Search
Wednesday 7 December 2022
  • :
  • :
[adrotate group="1"]
[adrotate group="4"]

Is Residential Solar Ever Going To Catch On in New York State?

Solar panel installationIf you’ve been paying attention to the local news, you know that Upstate New York is going through an unprecedented solar power boom. Thanks to a liberal-leaning population, incentives from the state government, and big investments from power-players like Elon Musk, thousands of solar industry jobs are coming to the Upstate. Despite this, solar power isn’t exactly progressing at the speed of light. If anything, it’s growing at the speed of tree sap.

This October, 1366 Technologies announced that they would build a large manufacturing plant in Genesee County outside Rochester. The plant will make sophisticated “solar wafers,” a vital component in most solar panels, and Governor Andrew Cuomo says it could bring about 1,000 jobs. That’s in addition to the massive SolarCity factory being built in Buffalo — the Elon Musk venture that will also bring thousands of solar industry jobs to the area.

Despite these high-profile announcements, Americans have been slow to adopt residential solar panels in recent years. While there are more than 50,000 roofing and siding companies in the United States, residential rooftop solar panels are still a boutique industry.

Robert Walton is an editor with Utility Drive, where he’s been chronicling his summer building an “off-grid” cabin in Upstate New York. In rural communities in the state, solar advocates are using grassroots activism to bring their neighbors to the light. He writes:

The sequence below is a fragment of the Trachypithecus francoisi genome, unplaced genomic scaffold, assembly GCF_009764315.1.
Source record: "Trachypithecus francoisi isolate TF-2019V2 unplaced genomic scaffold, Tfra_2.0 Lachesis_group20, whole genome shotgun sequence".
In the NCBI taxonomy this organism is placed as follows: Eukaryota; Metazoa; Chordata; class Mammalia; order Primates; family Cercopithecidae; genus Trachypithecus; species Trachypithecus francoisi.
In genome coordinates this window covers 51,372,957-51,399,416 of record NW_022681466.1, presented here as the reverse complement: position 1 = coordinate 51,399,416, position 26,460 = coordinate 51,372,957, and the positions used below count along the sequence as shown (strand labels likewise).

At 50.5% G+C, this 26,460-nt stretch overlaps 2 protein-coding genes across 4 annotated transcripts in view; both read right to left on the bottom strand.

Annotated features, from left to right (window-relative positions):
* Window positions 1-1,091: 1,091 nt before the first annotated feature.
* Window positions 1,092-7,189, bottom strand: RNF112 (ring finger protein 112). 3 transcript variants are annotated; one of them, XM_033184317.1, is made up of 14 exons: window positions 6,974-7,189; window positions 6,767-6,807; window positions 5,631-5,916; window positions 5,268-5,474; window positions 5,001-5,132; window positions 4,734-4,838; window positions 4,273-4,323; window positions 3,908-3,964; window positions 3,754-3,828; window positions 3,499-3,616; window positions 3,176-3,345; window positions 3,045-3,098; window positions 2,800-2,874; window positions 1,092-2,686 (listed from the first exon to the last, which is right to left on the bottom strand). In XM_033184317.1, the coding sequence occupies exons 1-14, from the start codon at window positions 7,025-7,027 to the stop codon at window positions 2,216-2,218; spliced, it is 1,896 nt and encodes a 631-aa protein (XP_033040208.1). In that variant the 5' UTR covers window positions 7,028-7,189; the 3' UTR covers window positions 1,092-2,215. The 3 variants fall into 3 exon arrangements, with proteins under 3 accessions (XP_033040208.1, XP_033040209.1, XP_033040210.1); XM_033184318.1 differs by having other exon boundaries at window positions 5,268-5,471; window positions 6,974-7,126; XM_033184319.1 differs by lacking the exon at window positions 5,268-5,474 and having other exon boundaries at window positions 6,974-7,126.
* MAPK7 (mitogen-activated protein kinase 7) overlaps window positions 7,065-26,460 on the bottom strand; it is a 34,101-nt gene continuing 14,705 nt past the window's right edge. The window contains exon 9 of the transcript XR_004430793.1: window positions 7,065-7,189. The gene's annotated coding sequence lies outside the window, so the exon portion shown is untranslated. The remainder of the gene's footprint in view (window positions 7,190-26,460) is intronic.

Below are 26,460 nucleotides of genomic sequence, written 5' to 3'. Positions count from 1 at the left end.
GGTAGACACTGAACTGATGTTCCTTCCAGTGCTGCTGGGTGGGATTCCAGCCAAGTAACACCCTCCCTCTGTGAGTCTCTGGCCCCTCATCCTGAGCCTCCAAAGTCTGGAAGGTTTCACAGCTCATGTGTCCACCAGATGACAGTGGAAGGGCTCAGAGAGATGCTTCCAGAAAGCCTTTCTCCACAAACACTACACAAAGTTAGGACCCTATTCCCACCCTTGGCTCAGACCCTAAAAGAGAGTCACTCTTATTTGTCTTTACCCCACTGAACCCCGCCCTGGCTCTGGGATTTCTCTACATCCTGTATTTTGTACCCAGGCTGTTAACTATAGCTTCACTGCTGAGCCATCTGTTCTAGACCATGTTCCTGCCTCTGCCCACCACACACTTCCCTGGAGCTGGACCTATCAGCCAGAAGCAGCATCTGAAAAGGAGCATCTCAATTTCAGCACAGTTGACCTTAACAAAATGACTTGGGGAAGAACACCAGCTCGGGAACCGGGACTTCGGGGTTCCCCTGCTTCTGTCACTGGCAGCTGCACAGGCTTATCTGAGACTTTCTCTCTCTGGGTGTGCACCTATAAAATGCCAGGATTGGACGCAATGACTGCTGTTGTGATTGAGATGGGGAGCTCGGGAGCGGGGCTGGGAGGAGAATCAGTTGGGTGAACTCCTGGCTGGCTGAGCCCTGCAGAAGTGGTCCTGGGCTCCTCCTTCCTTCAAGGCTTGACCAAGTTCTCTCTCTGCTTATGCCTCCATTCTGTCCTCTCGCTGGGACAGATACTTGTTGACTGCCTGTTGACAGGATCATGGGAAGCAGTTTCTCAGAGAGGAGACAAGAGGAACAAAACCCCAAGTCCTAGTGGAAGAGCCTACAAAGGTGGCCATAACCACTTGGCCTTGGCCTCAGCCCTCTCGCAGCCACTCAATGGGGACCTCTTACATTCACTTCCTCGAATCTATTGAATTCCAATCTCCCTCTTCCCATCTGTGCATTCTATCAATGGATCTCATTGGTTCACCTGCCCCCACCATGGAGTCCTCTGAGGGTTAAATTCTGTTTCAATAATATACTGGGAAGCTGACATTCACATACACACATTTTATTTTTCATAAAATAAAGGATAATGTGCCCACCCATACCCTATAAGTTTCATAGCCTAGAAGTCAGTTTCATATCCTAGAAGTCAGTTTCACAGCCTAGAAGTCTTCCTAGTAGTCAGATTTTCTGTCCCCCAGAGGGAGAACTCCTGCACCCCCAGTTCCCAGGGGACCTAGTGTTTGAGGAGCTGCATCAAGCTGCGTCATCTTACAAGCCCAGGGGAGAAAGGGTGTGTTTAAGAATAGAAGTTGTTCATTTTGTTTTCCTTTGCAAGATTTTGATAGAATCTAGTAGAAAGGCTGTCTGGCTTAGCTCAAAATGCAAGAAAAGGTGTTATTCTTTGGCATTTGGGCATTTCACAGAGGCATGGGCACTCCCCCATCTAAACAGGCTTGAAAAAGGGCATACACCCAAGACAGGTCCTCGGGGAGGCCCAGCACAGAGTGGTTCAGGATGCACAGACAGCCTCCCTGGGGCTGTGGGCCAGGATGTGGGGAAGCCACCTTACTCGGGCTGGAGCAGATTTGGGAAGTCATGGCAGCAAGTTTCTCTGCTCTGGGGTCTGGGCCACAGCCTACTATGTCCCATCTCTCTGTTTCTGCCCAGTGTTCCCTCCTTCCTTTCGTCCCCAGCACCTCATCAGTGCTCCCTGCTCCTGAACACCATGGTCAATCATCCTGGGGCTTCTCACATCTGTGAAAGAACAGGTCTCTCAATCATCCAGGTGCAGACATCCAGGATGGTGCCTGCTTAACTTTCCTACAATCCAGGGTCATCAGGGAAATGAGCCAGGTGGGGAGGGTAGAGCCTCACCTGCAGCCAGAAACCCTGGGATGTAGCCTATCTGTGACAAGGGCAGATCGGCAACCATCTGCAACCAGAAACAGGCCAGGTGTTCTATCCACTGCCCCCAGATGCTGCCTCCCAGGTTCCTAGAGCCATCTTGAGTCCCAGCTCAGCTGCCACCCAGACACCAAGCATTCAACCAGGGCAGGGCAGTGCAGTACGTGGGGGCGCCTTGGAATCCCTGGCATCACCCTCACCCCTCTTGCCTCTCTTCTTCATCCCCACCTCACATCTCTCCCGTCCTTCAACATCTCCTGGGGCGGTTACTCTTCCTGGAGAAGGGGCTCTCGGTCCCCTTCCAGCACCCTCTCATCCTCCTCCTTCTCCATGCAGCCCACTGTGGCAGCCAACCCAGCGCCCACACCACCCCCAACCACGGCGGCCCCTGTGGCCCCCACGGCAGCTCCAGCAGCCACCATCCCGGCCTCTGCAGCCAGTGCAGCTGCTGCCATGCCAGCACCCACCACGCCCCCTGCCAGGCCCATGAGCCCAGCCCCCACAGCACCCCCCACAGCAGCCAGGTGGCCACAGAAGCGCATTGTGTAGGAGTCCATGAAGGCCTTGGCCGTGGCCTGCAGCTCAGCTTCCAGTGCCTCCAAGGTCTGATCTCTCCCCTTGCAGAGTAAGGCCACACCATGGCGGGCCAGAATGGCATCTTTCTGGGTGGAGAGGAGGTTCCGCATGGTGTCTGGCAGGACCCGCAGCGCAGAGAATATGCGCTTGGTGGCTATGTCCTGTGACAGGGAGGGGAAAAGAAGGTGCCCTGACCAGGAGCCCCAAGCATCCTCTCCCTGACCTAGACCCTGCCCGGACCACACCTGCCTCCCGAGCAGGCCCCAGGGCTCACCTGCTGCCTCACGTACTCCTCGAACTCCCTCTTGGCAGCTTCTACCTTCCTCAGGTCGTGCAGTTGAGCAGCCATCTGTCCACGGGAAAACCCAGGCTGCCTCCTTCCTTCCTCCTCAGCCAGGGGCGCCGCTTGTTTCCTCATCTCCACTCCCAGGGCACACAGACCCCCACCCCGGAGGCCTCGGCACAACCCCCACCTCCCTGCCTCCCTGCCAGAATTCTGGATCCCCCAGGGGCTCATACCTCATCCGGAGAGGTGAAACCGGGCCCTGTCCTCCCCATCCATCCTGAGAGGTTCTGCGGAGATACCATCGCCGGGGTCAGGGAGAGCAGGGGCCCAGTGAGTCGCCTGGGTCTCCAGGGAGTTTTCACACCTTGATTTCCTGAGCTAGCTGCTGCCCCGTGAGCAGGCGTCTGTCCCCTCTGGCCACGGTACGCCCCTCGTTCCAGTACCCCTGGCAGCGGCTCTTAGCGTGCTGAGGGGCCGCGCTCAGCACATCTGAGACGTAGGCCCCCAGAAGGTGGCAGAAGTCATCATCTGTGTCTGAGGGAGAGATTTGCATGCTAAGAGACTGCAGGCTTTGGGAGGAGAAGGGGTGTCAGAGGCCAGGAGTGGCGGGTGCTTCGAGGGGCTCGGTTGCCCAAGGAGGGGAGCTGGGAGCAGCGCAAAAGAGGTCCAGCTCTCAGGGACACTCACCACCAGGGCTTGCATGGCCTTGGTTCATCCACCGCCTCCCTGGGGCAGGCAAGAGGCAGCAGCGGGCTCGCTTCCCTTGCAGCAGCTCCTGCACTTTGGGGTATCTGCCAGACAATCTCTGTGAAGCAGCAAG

Tony Del Plato, manager of community group Solar Seneca, invited me out to the meeting so that I could see the sort of grass roots efforts solar boosters are using in the region.
The group gets a $5,000 grant from the state, the bulk of which goes towards yard signs and other communications. The goal is to double the number of solar systems in a four-town area – from 20 to 40. It’s small-scale solar activism, growing one roof at a time.”

Studies have shown that the biggest incentive for people to install rooftop solar panels isn’t tax incentives or a desire to help the environment.

It’s peer pressure.

When one household in a neighborhood installs solar panels, neighbors are far more likely to follow suit. So solar advocates are hoping that one day soon, residential solar power will hit critical mass. For now, they’re still spreading the solar gospel “one roof at a time.”